committed many crimes against civilians
including the massacre of 328 people in Bauan
, 320 in Taal
, 300 in Cuenca
, 107 in San Jose
, and 39 in Lucero.
As part of the Philippines Campaign (1944–45)
, the province's liberation began on January 31, 1945, when elements of the 11th Airborne Division
under the U.S. Eighth Army
went ashore on the beaches of Nasugbu, Batangas
. However, Batangas was not the main objective of the invasion force. Instead, most of its units headed north to capture Manila
and by March 3, the capital was completely secured.
Liberation of Batangas proper by American forces began in March 1945 under the 11th Airborne Division and the 158th Regimental Combat Team
(or 158th RCT).
The 158th Regimental Combat Team stationed in Nasugbu was tasked to secure the shores and nearby towns of Balayan
. The 11th Airborne Division from the Tagaytay Ridge
would attack the Japanese defenses north of Taal Lake
and open the Lipa corridor. By March 11 the 158th RCT had reached Batangas City
[ In order to secure the two bays, 158th RCT needed to capture the entire Calumpang Peninsula near the town of Mabini, which was still held by some elements of the Japanese 2nd Surface Raiding Base Force. Fighting continued until March 16 when the whole peninsula was finally captured.] [
Afterwards, the 158th RCT turned northward to meet the Japanese Fuji Force defenses at Mt. Maculot in Cuenca on March 19. The 158th RCT disengaged the Japanese on March 23 and were relieved by the 11th Airborne's 187th Glider Infantry Regiment. Another 11th Airborne Division task force, the 188th Infantry was ordered to dispatch troops around Batangas City and its remaining frontiers.] [ Meanwhile, the 11th Airborne Division's 511th Parachute Infantry Regiment had begun the opening of the Lipa corridor at Santo Tomas and Tanauan before being relieved by the 1st Cavalry Division and moving via Tagaytay to Bauan and San Jose.] [
The last major offensive for the capture of the Lipa Corridor began when 188th Infantry Task Force from Batangas City left for Lipa on March 24.] [ The same that day, the 187th Infantry Task Force launched an attack against the remaining Japanese positions in Mt. Maculot. Heavy fighting continued until April 17. The final capture of Mt. Maculot came by April 21.] [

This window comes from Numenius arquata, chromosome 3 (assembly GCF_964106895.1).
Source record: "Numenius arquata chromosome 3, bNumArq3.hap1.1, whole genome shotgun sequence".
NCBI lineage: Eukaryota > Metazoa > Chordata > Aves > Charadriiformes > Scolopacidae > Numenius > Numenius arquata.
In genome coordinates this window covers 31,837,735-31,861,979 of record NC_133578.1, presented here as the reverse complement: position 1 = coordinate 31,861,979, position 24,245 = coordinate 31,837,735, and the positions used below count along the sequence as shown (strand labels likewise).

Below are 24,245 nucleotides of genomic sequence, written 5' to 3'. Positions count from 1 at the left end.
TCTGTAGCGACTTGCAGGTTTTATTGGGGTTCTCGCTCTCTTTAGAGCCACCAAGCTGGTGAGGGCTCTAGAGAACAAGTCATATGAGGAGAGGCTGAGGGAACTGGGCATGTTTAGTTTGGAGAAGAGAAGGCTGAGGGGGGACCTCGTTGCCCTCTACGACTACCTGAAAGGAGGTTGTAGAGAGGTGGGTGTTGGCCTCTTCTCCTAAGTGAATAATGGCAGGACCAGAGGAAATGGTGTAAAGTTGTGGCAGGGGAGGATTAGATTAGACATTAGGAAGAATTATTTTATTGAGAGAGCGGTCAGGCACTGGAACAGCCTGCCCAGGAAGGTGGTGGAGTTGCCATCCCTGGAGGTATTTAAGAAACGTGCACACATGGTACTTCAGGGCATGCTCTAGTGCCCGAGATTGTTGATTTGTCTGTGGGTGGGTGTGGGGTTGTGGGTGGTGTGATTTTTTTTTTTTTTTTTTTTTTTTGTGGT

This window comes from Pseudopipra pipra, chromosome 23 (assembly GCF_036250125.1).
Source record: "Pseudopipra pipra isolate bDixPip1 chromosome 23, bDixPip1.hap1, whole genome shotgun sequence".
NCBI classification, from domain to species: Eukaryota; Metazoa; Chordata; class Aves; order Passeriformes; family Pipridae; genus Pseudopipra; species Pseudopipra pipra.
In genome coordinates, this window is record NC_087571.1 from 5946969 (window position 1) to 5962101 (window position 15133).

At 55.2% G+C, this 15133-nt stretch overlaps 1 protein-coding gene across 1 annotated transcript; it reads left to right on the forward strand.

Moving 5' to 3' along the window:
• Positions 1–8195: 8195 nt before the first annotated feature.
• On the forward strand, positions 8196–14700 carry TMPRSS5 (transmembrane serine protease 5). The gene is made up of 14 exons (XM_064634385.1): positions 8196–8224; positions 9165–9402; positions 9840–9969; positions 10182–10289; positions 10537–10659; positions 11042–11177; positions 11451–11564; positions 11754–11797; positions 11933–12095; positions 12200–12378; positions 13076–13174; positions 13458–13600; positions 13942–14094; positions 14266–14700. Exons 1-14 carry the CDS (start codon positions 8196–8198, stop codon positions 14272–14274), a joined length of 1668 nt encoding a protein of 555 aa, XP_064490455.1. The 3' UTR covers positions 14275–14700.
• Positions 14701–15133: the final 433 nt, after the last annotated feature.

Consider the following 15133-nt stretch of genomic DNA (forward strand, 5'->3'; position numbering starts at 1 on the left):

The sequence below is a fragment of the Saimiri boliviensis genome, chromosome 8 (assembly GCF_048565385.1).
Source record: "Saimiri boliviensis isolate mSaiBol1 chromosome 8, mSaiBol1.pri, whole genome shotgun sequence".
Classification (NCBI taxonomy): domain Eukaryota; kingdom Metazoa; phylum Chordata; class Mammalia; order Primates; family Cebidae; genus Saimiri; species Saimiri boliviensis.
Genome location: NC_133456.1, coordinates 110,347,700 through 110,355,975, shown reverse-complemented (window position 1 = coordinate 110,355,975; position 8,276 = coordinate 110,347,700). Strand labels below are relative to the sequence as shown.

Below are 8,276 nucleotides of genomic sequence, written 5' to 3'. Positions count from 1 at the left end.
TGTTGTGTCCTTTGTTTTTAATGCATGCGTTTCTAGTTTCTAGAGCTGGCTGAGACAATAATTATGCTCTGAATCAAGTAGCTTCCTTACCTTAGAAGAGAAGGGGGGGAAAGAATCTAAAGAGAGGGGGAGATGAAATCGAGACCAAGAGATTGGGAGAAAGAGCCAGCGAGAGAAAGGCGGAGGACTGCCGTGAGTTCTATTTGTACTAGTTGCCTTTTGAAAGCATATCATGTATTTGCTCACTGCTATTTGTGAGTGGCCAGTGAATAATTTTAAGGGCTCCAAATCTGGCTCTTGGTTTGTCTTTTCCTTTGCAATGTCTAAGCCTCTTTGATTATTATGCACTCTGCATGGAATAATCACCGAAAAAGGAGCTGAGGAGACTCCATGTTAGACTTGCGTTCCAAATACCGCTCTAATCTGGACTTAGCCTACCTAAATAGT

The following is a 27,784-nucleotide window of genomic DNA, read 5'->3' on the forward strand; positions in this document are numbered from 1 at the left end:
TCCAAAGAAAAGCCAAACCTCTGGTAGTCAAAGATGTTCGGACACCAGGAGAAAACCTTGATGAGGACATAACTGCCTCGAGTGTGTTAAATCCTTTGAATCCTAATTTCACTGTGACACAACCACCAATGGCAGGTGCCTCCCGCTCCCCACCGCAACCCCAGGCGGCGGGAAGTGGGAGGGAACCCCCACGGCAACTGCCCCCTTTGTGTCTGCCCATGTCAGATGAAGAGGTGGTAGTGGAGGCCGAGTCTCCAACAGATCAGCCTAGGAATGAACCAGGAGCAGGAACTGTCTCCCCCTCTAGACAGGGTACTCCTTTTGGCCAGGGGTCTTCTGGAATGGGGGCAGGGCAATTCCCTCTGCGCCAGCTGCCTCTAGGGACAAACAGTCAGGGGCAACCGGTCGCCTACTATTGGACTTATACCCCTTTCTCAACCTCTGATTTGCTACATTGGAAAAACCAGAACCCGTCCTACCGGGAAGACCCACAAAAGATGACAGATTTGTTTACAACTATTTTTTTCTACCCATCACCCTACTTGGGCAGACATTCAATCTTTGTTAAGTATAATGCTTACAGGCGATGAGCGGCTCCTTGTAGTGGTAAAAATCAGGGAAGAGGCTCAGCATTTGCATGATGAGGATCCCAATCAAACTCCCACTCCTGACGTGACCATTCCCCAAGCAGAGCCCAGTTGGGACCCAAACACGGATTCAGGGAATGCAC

The 188th Infantry Task Force met stiff resistance from Fuji Force's 86th Airfield Battalion on March 26. To the north, the 1st Cavalry Division attacked the remaining Japanese defenses in the towns of Santo Tomas and Tanauan and succeeded in linking up with the advancing 187th and 188th task forces from the south.] [ Lipa was captured by the 1st Cavalry Division on March 29. The final defeat of the Fuji Force came at Mt. Malepunyo at the hands of the 511th on May 2.
With the capture of Lipa and Mt. Malepunyo, organized resistance ended in the province. Some elements of the 188th Infantry Task Force were left to clear the Batangas mountains located southeast of province from the remaining Japanese.] [
Throughout the battle, recognized Filipino guerrilla fighters played an important key role in the advancement of the combined American and Philippine Commonwealth troops, providing key roads and information for the Japanese location of defenses and movements. The 11th Airborne Division and attached Filipino guerillas had 390 casualties of which 90 were killed. The Japanese however lost 1,490 men.] [ By the end of April 1945, Batangas was liberated and fully secured for Allied control, thus ending all hostilities.